The Knysna Timber Festival 2015 was festively launched at the Premier Hotel on Thursday, August 13 when several like-minded guests mingled while enjoying sponsored Mitchell’s Brewery beer and tasty snacks.
The 2014 Working with Wood Festival has been refreshed with a name and venue change, but definitely promises to offer the same successful format as the first 2014 festival. The festival will be held over the school holidays from October 8 – 10. “The Knysna Timber Festival belongs to Knysna, as it should, and promises to be bigger and better than before.” said Jock McConnachie, of the festival organising committee.
He says the decision to move the festival from Timber Village to the Premier Hotel was for purely practical reasons. “Firstly, we needed more space to grow the festival as it demanded. Secondly, we had to take the general weather expected at the time of year into account.” According to McConnachie, Timber Village had turned into a “quagmire” during the heavy rains last month.
“We also wanted to bring the festival closer to the Industrial Area to offer exposure to some of the working timber factories as well as the Eden Community College which is nearby.” This year’s festival will once again include project based workshop presentations offered by Vermont Sales. There will also be machinery displays, furniture exhibitions and a lot more to admire. “To entertain the ladies, we have involved related industries such as architecture and interior design,” said McConnachie.
Retired rear admiral Theo Honiball will be sharing his maritime passion with festival attendees by offering talks about his current project. The project under the leadership of a steering committee is to build a life-size replica of the sailing ship, Knysna. This ship was originally built entirely out of stinkwood by George Rex in 1831 to transport wood from Knysna to Cape Town. Knysna’s expert historian, Margaret Parkes will be sharing her wealth of knowledge. She will be offering talks on the rich history of Knysna’s timber during the festival.
“Knysna and Partners is once again looking forward to celebrating Knysna’s timber heritage with the world through this festival, and will be focusing on using this event to develop a Timber Route, highlighting the timber heritage all year round,” said Knysna and Partners’ CEO, Greg Vogt.
He added that the festival provides everyone involved in the timber industry an opportunity to showcase their involvement and commitment to re-awaken the wood industry which was once the cornerstone of the town’s economy.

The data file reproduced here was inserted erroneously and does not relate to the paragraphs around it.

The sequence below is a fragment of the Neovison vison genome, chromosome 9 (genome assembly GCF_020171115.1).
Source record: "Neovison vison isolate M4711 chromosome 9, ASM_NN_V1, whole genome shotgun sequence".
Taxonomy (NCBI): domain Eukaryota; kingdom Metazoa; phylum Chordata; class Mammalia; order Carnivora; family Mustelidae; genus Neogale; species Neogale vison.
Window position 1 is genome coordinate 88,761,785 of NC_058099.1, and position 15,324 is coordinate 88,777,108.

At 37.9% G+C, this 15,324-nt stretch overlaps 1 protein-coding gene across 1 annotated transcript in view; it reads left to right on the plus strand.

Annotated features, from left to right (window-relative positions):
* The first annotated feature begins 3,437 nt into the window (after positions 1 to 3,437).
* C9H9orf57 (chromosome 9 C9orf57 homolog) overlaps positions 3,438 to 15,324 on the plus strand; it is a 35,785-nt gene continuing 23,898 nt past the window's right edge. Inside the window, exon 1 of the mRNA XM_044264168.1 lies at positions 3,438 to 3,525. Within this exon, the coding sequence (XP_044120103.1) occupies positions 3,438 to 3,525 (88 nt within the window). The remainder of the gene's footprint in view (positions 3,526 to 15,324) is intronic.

“Most importantly, the occasion enables Knysna to re-embrace its valuable timber heritage. Plus the festival will help to reposition the wood industry’s many facets locally, nationally and internationally.”
Owen Lottering, of the festival committee added that the festival will also offer activities for children to stimulate their interest in the craft. “The future of our industry concerns me greatly. It worries me that woodworking is no longer offered as a subject at school. Who is going to carry the craft forward?”
Knysna Executive Mayor, Georlene Wolmarans expressed her appreciation of the festival. “Knysna has a long history and relationship with wood and timber. The Knysna Timber Festival is one way in which we can support our local players in this industry,” she said.
Of the 47 exhibitor stands available, 60 per cent has already been taken. “We are delighted to report that the Knysna Timber Festival has already been well received and supported by numerous local enterprises. Key players in the timber industry nationally have also come to the party. All of whom are impressed with the forward planning and greater scale of the event,” said Picca de Bruin, festival coordinator.
In closing Wolmarans wished the exhibitors great success and urged the public to support the fantastic event. “I thank the sponsors and organisers for their efforts in giving us the opportunity to celebrate all aspects of our timber industry. We should always remember that Knysna would have been a very different place if it weren’t for our forests and its beautiful trees. In fact, if it weren’t for our timber, Knysna might not have been here at all.”